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The power of symbols

22 Apr 2011

There are two sorts of builds:

Debug builds

This build is what the developers use during development. Code optimization is generally turned off, memory is initialized to zero, the run-time checks for performs memory leaks, and uses guard bytes to track buffer overruns. The compiler produces .pdb files, also known as symbol files.

Release builds

This build has code optimizations turned on, and run-time checks are generally also turned off. The binary will be faster and smaller.


Symbol files contains information vital debug information about an .exe or Dll.

If you run the command dumpbin /EXPORTS on a DLL, on for example kernel32.dll It will lists all the functions that it exports.

1258  4E9 00011801 VirtualAlloc
1259  4EA 00029E73 VirtualAllocEx
1260  4EB 000947EF VirtualAllocExNuma
1261  4EC 0001183E VirtualFree
1262  4ED 00029E8B VirtualFreeEx
1263  4EE 0002D6F7 VirtualLock
1264  4EF 000134EC VirtualProtect
1265  4F0 000947FF VirtualProtectEx
1266  4F1 000132E5 VirtualQuery
1267  4F2 0009480F VirtualQueryEx
1268  4F3 0002D6C3 VirtualUnlock

The third column is the relative memory address from the base address, which is determined when it is loaded into memory, and the last column is the symbol name.

The principle is the same for symbol files. It contains mappings from addresses to function names, line numbers, data types, etc.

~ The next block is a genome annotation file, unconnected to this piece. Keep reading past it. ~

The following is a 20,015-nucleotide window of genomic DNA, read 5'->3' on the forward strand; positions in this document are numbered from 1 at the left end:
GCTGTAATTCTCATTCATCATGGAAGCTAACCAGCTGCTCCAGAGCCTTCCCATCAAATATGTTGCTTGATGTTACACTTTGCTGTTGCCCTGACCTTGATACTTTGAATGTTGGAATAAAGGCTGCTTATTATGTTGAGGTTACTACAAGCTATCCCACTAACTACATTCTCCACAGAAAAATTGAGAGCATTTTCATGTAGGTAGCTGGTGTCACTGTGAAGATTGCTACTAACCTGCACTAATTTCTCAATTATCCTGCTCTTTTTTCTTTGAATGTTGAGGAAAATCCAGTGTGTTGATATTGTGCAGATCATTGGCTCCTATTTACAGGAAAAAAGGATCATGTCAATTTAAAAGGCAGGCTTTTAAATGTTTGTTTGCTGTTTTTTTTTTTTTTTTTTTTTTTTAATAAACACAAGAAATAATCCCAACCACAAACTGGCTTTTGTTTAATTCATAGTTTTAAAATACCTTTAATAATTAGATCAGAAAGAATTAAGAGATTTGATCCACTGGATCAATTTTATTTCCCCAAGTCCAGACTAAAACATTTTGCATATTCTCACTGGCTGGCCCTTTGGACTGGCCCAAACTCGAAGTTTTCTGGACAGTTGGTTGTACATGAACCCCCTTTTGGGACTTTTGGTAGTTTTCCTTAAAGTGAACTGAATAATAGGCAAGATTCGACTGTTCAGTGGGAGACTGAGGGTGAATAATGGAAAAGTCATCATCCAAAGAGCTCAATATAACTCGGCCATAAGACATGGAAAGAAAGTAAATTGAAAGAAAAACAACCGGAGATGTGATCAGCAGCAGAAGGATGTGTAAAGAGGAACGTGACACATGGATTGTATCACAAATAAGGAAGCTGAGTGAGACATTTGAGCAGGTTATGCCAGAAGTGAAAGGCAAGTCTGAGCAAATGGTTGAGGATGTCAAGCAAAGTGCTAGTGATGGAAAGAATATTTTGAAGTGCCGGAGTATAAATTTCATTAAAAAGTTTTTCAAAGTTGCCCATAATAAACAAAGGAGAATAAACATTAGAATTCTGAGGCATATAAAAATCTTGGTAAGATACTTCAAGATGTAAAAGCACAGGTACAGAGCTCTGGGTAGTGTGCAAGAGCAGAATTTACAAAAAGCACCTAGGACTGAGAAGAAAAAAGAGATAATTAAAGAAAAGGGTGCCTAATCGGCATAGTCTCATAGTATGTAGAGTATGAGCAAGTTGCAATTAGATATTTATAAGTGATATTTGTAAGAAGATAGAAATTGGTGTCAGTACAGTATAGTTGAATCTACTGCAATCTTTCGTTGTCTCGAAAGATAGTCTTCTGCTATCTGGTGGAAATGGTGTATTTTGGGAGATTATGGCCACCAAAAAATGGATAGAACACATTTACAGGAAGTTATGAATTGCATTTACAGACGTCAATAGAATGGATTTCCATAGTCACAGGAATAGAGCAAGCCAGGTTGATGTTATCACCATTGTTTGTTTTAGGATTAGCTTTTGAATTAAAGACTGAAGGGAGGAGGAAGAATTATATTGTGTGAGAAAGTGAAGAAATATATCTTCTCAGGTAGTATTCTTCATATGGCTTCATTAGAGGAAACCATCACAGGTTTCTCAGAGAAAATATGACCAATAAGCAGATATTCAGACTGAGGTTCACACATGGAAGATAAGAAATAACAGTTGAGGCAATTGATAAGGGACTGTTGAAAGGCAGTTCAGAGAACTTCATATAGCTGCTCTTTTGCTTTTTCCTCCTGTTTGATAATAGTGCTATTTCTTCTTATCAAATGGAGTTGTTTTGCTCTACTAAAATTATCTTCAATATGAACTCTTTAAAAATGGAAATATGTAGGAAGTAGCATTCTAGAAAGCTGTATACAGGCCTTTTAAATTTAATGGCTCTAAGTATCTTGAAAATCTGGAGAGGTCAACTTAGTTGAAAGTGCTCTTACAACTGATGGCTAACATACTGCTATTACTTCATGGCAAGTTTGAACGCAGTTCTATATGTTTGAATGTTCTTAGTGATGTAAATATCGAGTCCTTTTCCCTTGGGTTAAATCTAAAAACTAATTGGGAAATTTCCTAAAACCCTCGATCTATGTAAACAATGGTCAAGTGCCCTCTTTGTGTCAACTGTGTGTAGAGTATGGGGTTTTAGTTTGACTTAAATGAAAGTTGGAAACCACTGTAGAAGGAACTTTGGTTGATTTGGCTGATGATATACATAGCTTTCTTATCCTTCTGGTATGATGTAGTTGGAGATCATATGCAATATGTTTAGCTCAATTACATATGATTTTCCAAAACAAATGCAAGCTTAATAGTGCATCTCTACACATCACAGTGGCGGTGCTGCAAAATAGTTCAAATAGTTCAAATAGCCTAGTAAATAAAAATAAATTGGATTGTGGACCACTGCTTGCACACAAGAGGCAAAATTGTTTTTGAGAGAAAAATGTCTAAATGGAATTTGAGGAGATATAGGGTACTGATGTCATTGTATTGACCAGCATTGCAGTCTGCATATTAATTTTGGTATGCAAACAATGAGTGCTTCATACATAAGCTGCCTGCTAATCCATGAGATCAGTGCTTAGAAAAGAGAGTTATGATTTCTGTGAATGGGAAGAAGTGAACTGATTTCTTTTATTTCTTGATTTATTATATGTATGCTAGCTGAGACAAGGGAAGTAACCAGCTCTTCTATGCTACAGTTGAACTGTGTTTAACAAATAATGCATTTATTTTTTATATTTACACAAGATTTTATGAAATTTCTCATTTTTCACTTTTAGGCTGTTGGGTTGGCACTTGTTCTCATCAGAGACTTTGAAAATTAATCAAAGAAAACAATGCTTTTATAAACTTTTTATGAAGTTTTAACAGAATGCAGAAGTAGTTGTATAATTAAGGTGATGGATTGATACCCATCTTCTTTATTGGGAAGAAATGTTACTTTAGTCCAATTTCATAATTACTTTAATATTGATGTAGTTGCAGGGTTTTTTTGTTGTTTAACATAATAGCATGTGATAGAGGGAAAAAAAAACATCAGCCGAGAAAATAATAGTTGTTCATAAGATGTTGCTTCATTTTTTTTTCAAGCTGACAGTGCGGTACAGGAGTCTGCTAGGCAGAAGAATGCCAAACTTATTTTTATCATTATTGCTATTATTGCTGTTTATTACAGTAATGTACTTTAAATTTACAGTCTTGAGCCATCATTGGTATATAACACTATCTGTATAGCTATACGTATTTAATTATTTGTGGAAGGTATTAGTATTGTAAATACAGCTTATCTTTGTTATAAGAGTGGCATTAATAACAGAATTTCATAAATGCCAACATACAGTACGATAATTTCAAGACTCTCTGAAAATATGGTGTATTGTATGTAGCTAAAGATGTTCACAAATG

Without these symbol files, the only thing you would see in the debugger would be plain assembler code translated from machine code.

push ebp
mov  ebp, esp
sub  esp, 12
push eax
mov  DWORD PTR [ebp-4], 0AAAAh
mov  DWORD PTR [ebp-8], 0BBBBh
mov  DWORD PTR [ebp-12], 0CCCCh
pop  eax
mov  esp, ebp
pop  ebp
ret  8

So for doing debugging these files are very important.

Symbol files for Release builds

Although symbol files is for debugging, it is a misconception that it is only for debug builds. In fact, when you build your official release, you should store the symbols for the build.

They come in handy, if you ever want to analyze a memory crash dump from that build. Rebuilding afterwards will most probably not give you compatible symbol files.

Depending on the compiler you use and version, the symbol file generation can be already enabled by default. Oterwise you can enable it as is shown below.

Image of windbg

The correct symbol files, will help the debugger to map the faulting address to a line number in your code. The word “debug” in Debug build is misleading, since you also can debug Release builds. This is useful to know if you ever encounter an error that just appears on the release build. You might encounter small jumps here and there, where the code optimizer has changed the control flow, but that usually doesn’t cause big problems.

Below, we see the visual studio debugger during a debugging session. It displays the correct line, because the underlying instruction is located on a address which can be mapped to a line in the source code.

Image of windbg